I’d like to hear more of what someone like Stephen Downes or Michael Geist thinks about this. (Both have reported the campaign but not really made a clear statement of their own reasons for doing so favourably.)
To me, the logic of true usage-based billing seems very reasonable, and it’s only the implementation that is problematic.
If the system was considered as a necessary public service then it might make sense to fund it by taxes on everyone including non-users as well as users. But, if that is not the case, then why should low volume users pay the same rate as others who use much more? There is clear justification for a minimum rate to cover the basic service of maintaining a connection, but when it comes to volume of information transferred why should those that use more not pay more?
The proposed practice of ISP’s, however, is indeed reprehensible. It involves selling “unlimited” service that is not in fact unlimited and seems to follow the mobile phone service providers’ pattern of making it difficult for the user to be aware of the costs as they occur, rather than in a nasty surprise when they receive their bills. Having had experience of that through my children, I am now happily on a “pay-as-you-go” plan for my own phone, but the exorbitant per-minute rates are only affordable because of my very low usage. The price structure is clearly intended to force most users onto a “plan” where they pay for a certain amount of usage regardless of whether they use it and are then billed after the fact for excess usage. (Not to mention the fact that they seem intent on making it as difficult as possible to compare prices, keep changing their rates, and lie about what will be included – all with the tacit approval of the CRTC – but that’s another story.)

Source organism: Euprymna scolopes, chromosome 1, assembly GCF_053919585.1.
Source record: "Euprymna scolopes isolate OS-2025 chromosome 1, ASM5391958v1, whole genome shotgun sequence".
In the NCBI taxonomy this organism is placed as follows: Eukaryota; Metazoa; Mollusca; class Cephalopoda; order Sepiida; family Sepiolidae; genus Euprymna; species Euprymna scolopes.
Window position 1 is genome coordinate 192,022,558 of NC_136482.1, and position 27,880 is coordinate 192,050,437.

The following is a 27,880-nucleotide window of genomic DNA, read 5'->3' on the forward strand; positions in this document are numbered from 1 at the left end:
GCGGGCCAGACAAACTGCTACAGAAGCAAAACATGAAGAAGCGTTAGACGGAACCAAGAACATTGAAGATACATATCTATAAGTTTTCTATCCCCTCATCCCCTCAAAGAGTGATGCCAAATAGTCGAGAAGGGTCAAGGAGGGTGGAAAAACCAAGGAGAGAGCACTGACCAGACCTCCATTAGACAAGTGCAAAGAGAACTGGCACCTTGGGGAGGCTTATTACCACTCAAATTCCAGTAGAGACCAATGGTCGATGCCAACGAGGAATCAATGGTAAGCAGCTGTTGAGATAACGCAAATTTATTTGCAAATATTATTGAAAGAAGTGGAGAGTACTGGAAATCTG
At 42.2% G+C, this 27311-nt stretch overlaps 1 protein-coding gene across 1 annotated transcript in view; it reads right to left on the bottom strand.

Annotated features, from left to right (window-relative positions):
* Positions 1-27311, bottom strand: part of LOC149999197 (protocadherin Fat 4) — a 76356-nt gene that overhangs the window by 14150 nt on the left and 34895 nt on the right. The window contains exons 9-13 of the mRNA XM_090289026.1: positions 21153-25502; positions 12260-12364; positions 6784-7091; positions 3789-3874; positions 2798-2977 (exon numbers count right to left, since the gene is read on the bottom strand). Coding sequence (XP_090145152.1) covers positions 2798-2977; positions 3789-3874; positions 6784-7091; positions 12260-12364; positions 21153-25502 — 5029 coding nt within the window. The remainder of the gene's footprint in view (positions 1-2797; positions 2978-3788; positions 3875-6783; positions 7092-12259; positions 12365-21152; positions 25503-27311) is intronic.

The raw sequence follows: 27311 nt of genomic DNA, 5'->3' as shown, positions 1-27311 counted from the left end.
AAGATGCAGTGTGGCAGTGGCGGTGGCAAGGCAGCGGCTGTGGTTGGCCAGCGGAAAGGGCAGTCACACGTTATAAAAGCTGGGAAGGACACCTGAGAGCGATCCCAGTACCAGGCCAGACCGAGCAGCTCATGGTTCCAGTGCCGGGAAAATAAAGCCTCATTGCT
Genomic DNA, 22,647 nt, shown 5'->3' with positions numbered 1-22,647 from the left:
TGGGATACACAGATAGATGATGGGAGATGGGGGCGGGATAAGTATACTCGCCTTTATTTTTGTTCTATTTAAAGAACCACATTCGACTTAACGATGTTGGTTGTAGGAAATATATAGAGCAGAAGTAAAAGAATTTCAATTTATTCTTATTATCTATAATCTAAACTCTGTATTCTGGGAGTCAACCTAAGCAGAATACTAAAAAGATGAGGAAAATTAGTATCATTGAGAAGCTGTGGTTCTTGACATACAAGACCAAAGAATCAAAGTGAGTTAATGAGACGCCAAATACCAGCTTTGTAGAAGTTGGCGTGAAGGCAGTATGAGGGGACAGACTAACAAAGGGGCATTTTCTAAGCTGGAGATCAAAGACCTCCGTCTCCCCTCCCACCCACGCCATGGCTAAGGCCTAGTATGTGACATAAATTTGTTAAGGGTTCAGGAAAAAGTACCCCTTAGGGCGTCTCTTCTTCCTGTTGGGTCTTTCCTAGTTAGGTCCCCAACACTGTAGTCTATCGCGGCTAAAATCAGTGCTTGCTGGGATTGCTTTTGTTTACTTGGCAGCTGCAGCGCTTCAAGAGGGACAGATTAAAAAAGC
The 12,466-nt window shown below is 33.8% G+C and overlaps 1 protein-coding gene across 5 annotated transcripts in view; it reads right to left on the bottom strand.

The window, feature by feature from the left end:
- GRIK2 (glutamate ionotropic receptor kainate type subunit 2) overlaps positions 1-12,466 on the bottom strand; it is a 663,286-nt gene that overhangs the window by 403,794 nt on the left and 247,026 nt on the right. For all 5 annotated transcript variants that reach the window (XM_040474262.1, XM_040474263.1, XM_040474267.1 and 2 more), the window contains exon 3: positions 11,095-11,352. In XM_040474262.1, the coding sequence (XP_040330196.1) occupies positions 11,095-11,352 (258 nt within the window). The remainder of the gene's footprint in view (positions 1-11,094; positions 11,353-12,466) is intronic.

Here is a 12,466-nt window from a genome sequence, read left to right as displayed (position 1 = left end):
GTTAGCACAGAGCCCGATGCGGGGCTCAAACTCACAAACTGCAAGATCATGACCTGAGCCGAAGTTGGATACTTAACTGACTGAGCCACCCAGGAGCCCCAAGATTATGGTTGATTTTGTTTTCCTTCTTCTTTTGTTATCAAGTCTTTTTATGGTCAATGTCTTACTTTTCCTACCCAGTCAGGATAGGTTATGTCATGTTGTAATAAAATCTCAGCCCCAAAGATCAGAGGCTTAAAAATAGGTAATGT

I would happily support a campaign for transparency and fairness in bandwidth rates, but find the effort to reject usage-based rates of any kind to be against the interests of people like me. It appears to be led by and support the interests of only very high bandwidth users like gamers and video addicts, and will have the overall economic effect of removing any incentive to use the resource responsibly by being selective and efficient rather than clogging it up so that it slows down for everyone.
One analogy that might be brought up to counter my view is that with our system of public roads and highways which are open to all without restriction or fee. But I think that too can be seen to work in favour of my argument.
For the case of a publicly funded infrastructure like roads the model has been for everyone to pay equally through taxes and then have unlimited use with an understood public obligation to expand the system as needed to accommodate all traffic. This has not always worked well. Not only has it led to perhaps inappropriate amounts of highway use (as opposed to other less intrusive or polluting options), but it has also run into an economic barrier as every new road or bridge soon gets filled to over its capacity – which seems to be leading to an increasing reliance on private toll-based options in order to recover the costs.